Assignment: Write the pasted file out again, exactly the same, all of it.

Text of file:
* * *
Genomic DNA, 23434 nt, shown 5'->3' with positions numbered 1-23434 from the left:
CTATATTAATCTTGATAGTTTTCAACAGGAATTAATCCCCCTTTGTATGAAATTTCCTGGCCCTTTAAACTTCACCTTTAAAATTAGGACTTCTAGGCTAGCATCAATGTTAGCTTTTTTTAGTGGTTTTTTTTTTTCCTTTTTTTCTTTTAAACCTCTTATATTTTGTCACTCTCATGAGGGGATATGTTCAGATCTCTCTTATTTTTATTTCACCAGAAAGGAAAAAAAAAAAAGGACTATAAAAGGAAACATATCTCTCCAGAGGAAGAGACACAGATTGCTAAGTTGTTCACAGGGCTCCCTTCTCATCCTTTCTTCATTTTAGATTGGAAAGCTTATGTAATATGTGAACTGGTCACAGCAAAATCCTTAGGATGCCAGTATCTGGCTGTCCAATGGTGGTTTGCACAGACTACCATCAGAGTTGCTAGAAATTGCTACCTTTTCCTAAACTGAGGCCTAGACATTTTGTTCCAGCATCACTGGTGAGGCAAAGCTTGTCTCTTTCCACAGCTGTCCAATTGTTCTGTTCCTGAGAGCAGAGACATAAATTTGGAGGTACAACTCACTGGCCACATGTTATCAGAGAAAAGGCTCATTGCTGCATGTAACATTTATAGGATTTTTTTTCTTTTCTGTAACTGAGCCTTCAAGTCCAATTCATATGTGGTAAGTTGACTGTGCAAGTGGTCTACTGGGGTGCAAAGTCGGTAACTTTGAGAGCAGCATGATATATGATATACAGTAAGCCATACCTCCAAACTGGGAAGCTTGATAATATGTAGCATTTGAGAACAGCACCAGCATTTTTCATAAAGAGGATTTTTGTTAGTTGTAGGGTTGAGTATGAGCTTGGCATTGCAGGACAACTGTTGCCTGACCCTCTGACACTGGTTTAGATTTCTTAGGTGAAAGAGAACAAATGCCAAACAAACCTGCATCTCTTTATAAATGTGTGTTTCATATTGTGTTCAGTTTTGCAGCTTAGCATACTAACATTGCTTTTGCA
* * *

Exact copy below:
Genomic DNA, 23434 nt, shown 5'->3' with positions numbered 1-23434 from the left:
CTATATTAATCTTGATAGTTTTCAACAGGAATTAATCCCCCTTTGTATGAAATTTCCTGGCCCTTTAAACTTCACCTTTAAAATTAGGACTTCTAGGCTAGCATCAATGTTAGCTTTTTTTAGTGGTTTTTTTTTTTCCTTTTTTTCTTTTAAACCTCTTATATTTTGTCACTCTCATGAGGGGATATGTTCAGATCTCTCTTATTTTTATTTCACCAGAAAGGAAAAAAAAAAAAGGACTATAAAAGGAAACATATCTCTCCAGAGGAAGAGACACAGATTGCTAAGTTGTTCACAGGGCTCCCTTCTCATCCTTTCTTCATTTTAGATTGGAAAGCTTATGTAATATGTGAACTGGTCACAGCAAAATCCTTAGGATGCCAGTATCTGGCTGTCCAATGGTGGTTTGCACAGACTACCATCAGAGTTGCTAGAAATTGCTACCTTTTCCTAAACTGAGGCCTAGACATTTTGTTCCAGCATCACTGGTGAGGCAAAGCTTGTCTCTTTCCACAGCTGTCCAATTGTTCTGTTCCTGAGAGCAGAGACATAAATTTGGAGGTACAACTCACTGGCCACATGTTATCAGAGAAAAGGCTCATTGCTGCATGTAACATTTATAGGATTTTTTTTCTTTTCTGTAACTGAGCCTTCAAGTCCAATTCATATGTGGTAAGTTGACTGTGCAAGTGGTCTACTGGGGTGCAAAGTCGGTAACTTTGAGAGCAGCATGATATATGATATACAGTAAGCCATACCTCCAAACTGGGAAGCTTGATAATATGTAGCATTTGAGAACAGCACCAGCATTTTTCATAAAGAGGATTTTTGTTAGTTGTAGGGTTGAGTATGAGCTTGGCATTGCAGGACAACTGTTGCCTGACCCTCTGACACTGGTTTAGATTTCTTAGGTGAAAGAGAACAAATGCCAAACAAACCTGCATCTCTTTATAAATGTGTGTTTCATATTGTGTTCAGTTTTGCAGCTTAGCATACTAACATTGCTTTTGCA